Sunday, December 28, 2008
By Dean Fosdick
Acquiring skills can be simple or challenging.
Acquiring horticultural skills can be as simple as talking to a veteran gardener or as challenging as a graduate-level program.
Decide first if you simply want more practical knowledge or if you’re prepping for a career.
Once you get started, your taste for gardening classes is likely to grow, said Jeff Downing who runs the continuing education program for The New York Botanical Garden.
“I call it the ‘potato chip experience,”’ he said.
“Few people who’ve completed a class can stop with just one.”
Here are some learning options for gardeners — hobbyists or professionals:
UMaster Gardener classes (www.ahs.org/master—gardeners) and other volunteer opportunities like the urban forestry program (www.treelink.org) and 4-H Clubs (www.4husa.org).
UCheck with your county extension office or local garden clubs about learning opportunities. Volunteer activities open the way for community involvement and provide a lot of practical experience along the way.
UPublic gardens. Many, like The New York Botanical Garden, Longwood Gardens and the Chicago Botanic Garden, have written horticulture education into their charters. These programs range from pre-kindergarten lessons to graduate level work. Workshops, seminars and training are available year round.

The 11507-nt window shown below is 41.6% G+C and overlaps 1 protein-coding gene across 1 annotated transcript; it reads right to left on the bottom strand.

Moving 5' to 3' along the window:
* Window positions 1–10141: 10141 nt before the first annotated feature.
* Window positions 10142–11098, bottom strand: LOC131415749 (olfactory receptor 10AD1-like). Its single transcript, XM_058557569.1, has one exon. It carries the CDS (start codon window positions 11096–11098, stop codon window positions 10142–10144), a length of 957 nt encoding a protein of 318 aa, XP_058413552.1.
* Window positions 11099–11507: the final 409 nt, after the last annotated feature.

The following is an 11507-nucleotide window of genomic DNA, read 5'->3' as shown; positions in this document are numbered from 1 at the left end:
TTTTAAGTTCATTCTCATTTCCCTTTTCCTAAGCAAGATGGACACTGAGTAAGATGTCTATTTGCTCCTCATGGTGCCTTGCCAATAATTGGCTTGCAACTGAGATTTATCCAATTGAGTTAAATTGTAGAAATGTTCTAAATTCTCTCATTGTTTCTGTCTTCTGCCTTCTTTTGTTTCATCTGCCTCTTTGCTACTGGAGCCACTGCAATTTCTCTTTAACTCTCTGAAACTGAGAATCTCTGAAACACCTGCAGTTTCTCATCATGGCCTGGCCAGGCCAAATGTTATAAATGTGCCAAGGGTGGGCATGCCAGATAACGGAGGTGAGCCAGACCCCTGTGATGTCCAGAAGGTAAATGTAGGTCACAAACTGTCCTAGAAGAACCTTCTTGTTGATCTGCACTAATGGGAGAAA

UColleges and universities. The rewards are professional licenses, vocational certificates, specialized degrees and skills transferable to your own garden.
ULibraries. For self-directed research.
UCommercial nurseries, garden centers and stores. Many offer classes in basic gardening, ranging from designing window boxes to creating a holiday centerpiece. Some also offer seasonal or part-time jobs that pay while providing gardening know-how.
UDesigning gardens for schools or around public buildings. Help beautify historic monuments or roads. Volunteer at a school and soak up new gardening skills as you work alongside the younger set.
UDVD’s, CD’s, books, virtual learning. Learn at your own pace. Affordable and easy-to-understand educational tools are available for computers or in books.
UGarden shows. Meet and mingle. Talk with exhibitors about trends, and pick up the various guides and programs on hand.
UWork with and learn from farmers, public interest groups and other organizations. Try Worldwide Opportunities on Organic Farms (wwoofusa.org) or Go Native U, an informal education program specializing in wildflowers, plants and landscapes, and sponsored by the Lady Bird Johnson Wildflower Center (www.wildflower.org/gonativeu).